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Shelby and Moore still feuding: Shelby says Sessions would “Clear the field”

Brandon Moseley



Roy Moore speaks to reporters and supporters

Today, in Montgomery, former Chief Justice Roy Moore (R) is expected to announce that he will be a candidate for the Republican nomination for U.S. Senate. Ahead of that expected announcement, U.S. Senator Richard Shelby (R) told reporters, “I think Alabama could do better,” when asked about Moore running for the U.S. Senate.

Judge Moore fired back at Shelby on Twitter.

“If Senator Richard Shelby would have stayed out of the 2017 race, Doug Jones would not be in the Senate now!” Moore said. “The people of Alabama already know what he did in 2017, obviously he feels guilty about helping elect a Democrat. What’s he really afraid of?”

Shelby said that Moore winning the Republican nomination would make it hard for Republicans to win the seat back.

“For a lot of reasons known to you and everybody else…I think Alabama could do better,” Shelby said.

Shelby floated the possibility of former Senator Jeff Sessions (R-Alabama) running again.

“I talked to him before. If he got in the race he would be very formidable,” Shelby said.

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Shelby said that Sessions has not made a decision on whether or not to run again.

“He hasn’t said to me yes or no,” Shelby said. “But he’s a good friend.”

Shelby told the Washington Post that a Sessions candidacy would, “probably clear the field.”


Shelby said of Moore, the “people of Alabama will have a choice. I hope they’ll make the right one.”

Much of the Washington establishment is urging Moore not to enter the race. National Republican Senate Committee Chair Corey Gardner (R-Colorado) said that the NRSC would not support Moore if he was the nominee and suggested that the fund, which is supposed to be used to elect Republicans to the Senate could get involved in the GOP primary.

This is all eerily similar to the 2017 special election where Senate Majority Leader Mitch McConnell (R-Kentucky) reportedly urged then Alabama Governor Robert Bentley (R) to appoint then Alabama Attorney General Luther Strange (R) to the vacancy created by Sessions appointment as President Donald J. Trump’s U.S. Attorney General.

McConnell, Gardner, and Karl Rove, who manages the National Republican Senate Leadership campaign for McConnell, and their Washington allies then poured $50 million into Strange’s campaign.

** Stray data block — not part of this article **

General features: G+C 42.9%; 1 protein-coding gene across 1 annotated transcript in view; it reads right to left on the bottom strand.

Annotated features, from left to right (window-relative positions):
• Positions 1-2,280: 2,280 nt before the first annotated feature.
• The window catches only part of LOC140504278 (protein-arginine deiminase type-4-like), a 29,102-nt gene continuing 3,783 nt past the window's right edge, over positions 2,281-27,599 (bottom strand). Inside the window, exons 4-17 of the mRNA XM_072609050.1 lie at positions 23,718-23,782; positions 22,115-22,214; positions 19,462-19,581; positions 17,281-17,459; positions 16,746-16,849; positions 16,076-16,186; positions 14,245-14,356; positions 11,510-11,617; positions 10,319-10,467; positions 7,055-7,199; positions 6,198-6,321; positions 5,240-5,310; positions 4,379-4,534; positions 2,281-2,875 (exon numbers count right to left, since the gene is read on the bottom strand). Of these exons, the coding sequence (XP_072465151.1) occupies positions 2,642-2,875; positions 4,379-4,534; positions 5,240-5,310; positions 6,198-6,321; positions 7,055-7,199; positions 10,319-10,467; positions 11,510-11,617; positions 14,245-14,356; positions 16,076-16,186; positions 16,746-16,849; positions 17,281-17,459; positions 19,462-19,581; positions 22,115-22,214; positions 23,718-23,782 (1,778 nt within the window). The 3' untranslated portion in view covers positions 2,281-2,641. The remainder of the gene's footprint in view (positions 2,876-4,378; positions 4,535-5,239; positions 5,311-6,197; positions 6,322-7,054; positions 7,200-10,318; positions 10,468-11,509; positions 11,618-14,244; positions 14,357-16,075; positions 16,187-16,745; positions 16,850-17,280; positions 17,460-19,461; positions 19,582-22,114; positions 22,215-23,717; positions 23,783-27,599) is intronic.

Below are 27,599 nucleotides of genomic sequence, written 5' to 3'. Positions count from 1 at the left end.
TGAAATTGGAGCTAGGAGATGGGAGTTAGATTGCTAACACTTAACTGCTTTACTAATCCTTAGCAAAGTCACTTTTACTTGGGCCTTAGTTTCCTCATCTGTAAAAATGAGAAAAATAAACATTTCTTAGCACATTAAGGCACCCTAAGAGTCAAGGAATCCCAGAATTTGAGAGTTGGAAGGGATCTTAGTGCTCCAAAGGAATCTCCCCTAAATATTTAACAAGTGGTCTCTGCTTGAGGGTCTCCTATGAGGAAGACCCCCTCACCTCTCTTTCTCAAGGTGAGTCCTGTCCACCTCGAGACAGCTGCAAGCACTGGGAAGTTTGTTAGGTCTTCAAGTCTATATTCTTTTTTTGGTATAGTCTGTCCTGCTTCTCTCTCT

Just about everybody in Alabama would have preferred almost anyone; but Strange; whom they believed (rightly or wrongly) had been appointed Senator by Bentley in exchange for dropping his investigation of the Governor. That Bentley later resigned under threat of impeachment only hardened this view, despite there never being any actual evidence for it.

Undaunted, Strange pursued election to the Senate seat he had been appointed to fill. Backed by his powerful Washington friends, Strange outspent the entire field, including Moore ten to one. Trump even came to Alabama to campaign for Strange against Moore and Congressman Mo Brooks (R-Huntsville) who finished third in the primary. It was never enough to stop the Moore tidal wave. “Big Luther” was left on stage at his debate with Moore saying that Donald Trump was his friend and sheepishly repeating “He picked me.” Alabama Republican primary runoff voters were not impressed; and Moore bested Strange in a runoff election that was always predictable in its outcome.

Moore appeared to be cruising to a predictably easy ten-point win over former U.S. Attorney Doug Jones until the Washington Post presented allegations of sexual misconduct by Moore, then a single Etowah County Deputy District Attorney in the 1970s.

McConnell and Shelby said that they found the allegations against Moore “credible” and urged Moore to step aside so that the Alabama Republican State Steering Committee could appoint a more suitable replacement candidate.

Shelby and McConnell had both previously ignored more serious and recent accusations by a number of women against Trump during the 2016 campaign.  Ten months after the Moore special election both voted to confirm Brett Kavanaugh to the U.S. Supreme Court even though there were women claiming that a teenage Kavanaugh abused young ladies at drunken parties in the 1980s.

Moore refused their advice.

Shelby then took the unprecedented step of urging Republican voters to write in anybody but Moore on the special general election ballot.